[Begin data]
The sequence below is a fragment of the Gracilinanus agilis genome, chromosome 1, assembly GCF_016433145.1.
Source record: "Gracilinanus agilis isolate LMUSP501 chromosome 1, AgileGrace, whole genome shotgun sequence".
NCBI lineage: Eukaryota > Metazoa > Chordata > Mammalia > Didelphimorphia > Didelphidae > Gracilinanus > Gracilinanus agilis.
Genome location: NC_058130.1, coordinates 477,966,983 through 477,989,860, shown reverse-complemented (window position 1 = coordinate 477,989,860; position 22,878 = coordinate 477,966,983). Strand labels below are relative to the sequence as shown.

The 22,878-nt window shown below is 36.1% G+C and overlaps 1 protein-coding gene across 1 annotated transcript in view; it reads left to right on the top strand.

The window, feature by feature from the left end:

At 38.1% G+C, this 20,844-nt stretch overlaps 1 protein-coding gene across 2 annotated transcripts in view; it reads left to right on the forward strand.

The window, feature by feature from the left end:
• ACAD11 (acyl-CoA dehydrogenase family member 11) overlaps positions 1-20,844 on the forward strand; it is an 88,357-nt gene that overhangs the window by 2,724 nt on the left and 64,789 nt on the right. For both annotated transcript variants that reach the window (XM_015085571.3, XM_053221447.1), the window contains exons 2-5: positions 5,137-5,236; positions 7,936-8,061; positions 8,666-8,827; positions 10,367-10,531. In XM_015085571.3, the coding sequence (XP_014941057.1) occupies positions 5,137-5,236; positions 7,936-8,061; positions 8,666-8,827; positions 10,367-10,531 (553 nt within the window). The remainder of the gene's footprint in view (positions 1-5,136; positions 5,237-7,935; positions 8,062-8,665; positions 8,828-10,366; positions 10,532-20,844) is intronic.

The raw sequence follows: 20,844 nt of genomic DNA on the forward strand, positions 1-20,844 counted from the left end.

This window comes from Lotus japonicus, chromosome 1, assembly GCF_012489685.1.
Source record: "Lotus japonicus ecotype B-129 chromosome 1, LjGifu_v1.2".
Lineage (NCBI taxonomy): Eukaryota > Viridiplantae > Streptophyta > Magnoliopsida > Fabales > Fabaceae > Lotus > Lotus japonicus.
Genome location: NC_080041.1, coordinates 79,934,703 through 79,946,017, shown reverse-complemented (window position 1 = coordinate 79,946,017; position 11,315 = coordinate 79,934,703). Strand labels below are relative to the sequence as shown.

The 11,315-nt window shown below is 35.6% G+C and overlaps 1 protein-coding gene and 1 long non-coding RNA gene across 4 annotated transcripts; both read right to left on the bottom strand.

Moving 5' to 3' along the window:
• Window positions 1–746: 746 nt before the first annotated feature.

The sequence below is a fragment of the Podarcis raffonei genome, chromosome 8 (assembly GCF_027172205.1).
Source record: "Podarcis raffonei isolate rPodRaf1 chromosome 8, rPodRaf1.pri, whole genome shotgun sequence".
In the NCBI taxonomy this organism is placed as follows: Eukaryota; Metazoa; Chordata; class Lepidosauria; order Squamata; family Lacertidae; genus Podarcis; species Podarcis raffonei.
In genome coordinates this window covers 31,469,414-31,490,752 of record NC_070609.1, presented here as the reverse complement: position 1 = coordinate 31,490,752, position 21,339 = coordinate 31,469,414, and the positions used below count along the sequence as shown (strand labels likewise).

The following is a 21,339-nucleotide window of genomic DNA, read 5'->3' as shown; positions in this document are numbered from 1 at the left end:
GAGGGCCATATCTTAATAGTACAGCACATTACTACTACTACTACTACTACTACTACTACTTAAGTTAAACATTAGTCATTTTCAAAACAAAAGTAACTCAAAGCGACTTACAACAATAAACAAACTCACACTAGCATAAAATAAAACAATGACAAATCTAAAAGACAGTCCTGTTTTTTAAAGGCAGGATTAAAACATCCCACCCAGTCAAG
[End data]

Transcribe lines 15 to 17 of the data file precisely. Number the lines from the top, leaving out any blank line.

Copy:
The 11,315-nt window shown below is 35.6% G+C and overlaps 1 protein-coding gene and 1 long non-coding RNA gene across 4 annotated transcripts; both read right to left on the bottom strand.

Moving 5' to 3' along the window:
• Window positions 1–746: 746 nt before the first annotated feature.